- The Washington Times - Monday, September 14, 2009

LOS ANGELES | Patrick Swayze, the hunky actor who danced his way into viewers’ hearts with “Dirty Dancing” and then broke them with “Ghost,” died Monday after a battle with pancreatic cancer. He was 57.

Patrick Swayze passed away peacefully today with family at his side after facing the challenges of his illness for the last 20 months,” said a statement released Monday evening by his publicist, Annett Wolf. No other details were given.

Fans of the actor were saddened to learn in March 2008 that Mr. Swayze was had been diagnosed with a particularly virulent form of cancer.

He kept working despite the diagnosis, putting together a memoir with his wife and shooting “The Beast,” an A&E drama series for which he had already made the pilot. It drew a respectable 1.3 million viewers when the 13 episodes ran this year, but A&E said it reluctantly decided not to renew it for a second season.

Mr. Swayze said he opted not to use painkilling drugs while making “The Beast” because they would have taken the edge off his performance. He acknowledged that time might be running out, given the grim nature of the disease.

When he first went public with the illness, some reports gave him only weeks to live, but his doctor said his situation was “considerably more optimistic” than that.

“I’d say five years is pretty wishful thinking,” Mr. Swayze told ABC’s Barbara Walters in early 2009. “Two years seems likely if you’re going to believe statistics. I want to last until they find a cure, which means I’d better get a fire under it.”

A three-time Golden Globe nominee, Mr. Swayze became a star with his performance as the misunderstood bad-boy Johnny Castle in “Dirty Dancing.” As the son of a choreographer who began his career in musical theater, he seemed a natural to play the role.

A coming-of-age romance starring Jennifer Grey as an idealistic young woman on vacation with her family and Mr. Swayze as the Catskills resort’s sexy (and much older) dance instructor, the film made great use of both his grace on his feet and his muscular physique.

It became an international phenomenon in the summer of 1987, spawning albums, an Oscar-winning hit song in “(I’ve Had) the Time of My Life,” stage productions and a sequel, 2004’s “Dirty Dancing: Havana Nights,” in which he made a cameo.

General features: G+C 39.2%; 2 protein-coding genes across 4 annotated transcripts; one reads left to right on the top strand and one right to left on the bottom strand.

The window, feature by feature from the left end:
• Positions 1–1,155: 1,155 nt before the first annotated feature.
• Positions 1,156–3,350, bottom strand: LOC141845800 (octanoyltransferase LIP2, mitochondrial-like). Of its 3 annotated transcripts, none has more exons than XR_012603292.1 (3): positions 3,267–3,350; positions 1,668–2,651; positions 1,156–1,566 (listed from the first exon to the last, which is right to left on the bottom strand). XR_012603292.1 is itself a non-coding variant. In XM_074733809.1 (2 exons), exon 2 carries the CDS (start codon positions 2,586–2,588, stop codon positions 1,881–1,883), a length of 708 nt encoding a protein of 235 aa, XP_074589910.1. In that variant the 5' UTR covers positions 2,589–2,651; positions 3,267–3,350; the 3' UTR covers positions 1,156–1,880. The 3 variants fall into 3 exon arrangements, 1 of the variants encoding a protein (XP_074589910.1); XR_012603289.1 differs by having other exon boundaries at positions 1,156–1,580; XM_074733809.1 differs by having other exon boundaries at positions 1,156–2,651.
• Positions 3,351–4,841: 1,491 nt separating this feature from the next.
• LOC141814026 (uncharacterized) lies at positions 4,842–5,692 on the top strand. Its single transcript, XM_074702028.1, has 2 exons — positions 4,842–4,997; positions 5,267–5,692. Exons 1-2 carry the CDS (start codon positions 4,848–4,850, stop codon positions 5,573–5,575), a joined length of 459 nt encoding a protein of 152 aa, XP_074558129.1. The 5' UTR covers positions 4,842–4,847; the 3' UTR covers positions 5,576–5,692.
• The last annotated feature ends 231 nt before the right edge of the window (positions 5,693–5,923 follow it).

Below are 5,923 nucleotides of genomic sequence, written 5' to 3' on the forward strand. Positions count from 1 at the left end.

Mr. Swayze performed and co-wrote a song on the soundtrack, the ballad “She’s Like the Wind,” inspired by his wife, Lisa Niemi. The film also gave him the chance to utter the now-classic line, “Nobody puts Baby in a corner.”

And it allowed him to poke fun at himself on a “Saturday Night Live” episode, in which he played a wannabe Chippendales dancer alongside the corpulent - and frighteningly shirtless - Chris Farley.

Mr. Swayze followed that up with the 1989 action flick “Road House,” in which he played a bouncer at a rowdy bar. But it was his performance in 1990’s “Ghost” that showed his vulnerable, sensitive side.

He starred as a murdered man trying to communicate with his fiancee (Demi Moore) - with great frustration and longing - through a psychic played by Whoopi Goldberg.

Mr. Swayze himself earned three Golden Globe nominations, for “Dirty Dancing,” “Ghost” and 1995’s “To Wong Foo, Thanks for Everything! Julie Newmar,” which further allowed him to toy with his masculine image. The role called for him to play a drag queen on a cross-country road trip alongside Wesley Snipes and John Leguizamo.

Among his earlier films, Mr. Swayze was part of the star-studded lineup of up-and-comers in Francis Ford Coppola’s 1983 adaptation of S.E. Hinton’s novel “The Outsiders,” alongside Rob Lowe, Tom Cruise, Matt Dillon, Ralph Macchio, Emilio Estevez and Diane Lane. Mr. Swayze played Darrel “Dary” Curtis, the oldest of three wayward brothers in a poor family in small-town Oklahoma.

In the 1990s, he made such eclectic films as “Point Break” (1991) and the family Western “Tall Tale” (1995), in which he starred as Pecos Bill. He appeared on the cover of People magazine as its “Sexiest Man Alive” in 1991, but his career tapered off toward the end of the 1990s, when he also had stay in rehab for alcohol abuse. In 2001, he appeared in the cult favorite “Donnie Darko,” and in 2003 he returned to the New York stage with “Chicago”; 2006 found him in the musical “Guys and Dolls” in London.

Off-screen, he was an avid conservationist who was moved by his time in Africa to shine a light on “man’s greed and absolute unwillingness to operate according to Mother Nature’s laws,” he told the Associated Press in 2004.

Mr. Swayze was married since 1975 to Miss Niemi, a fellow dancer who took lessons with his mother; they met when he was 19 and she was 15.

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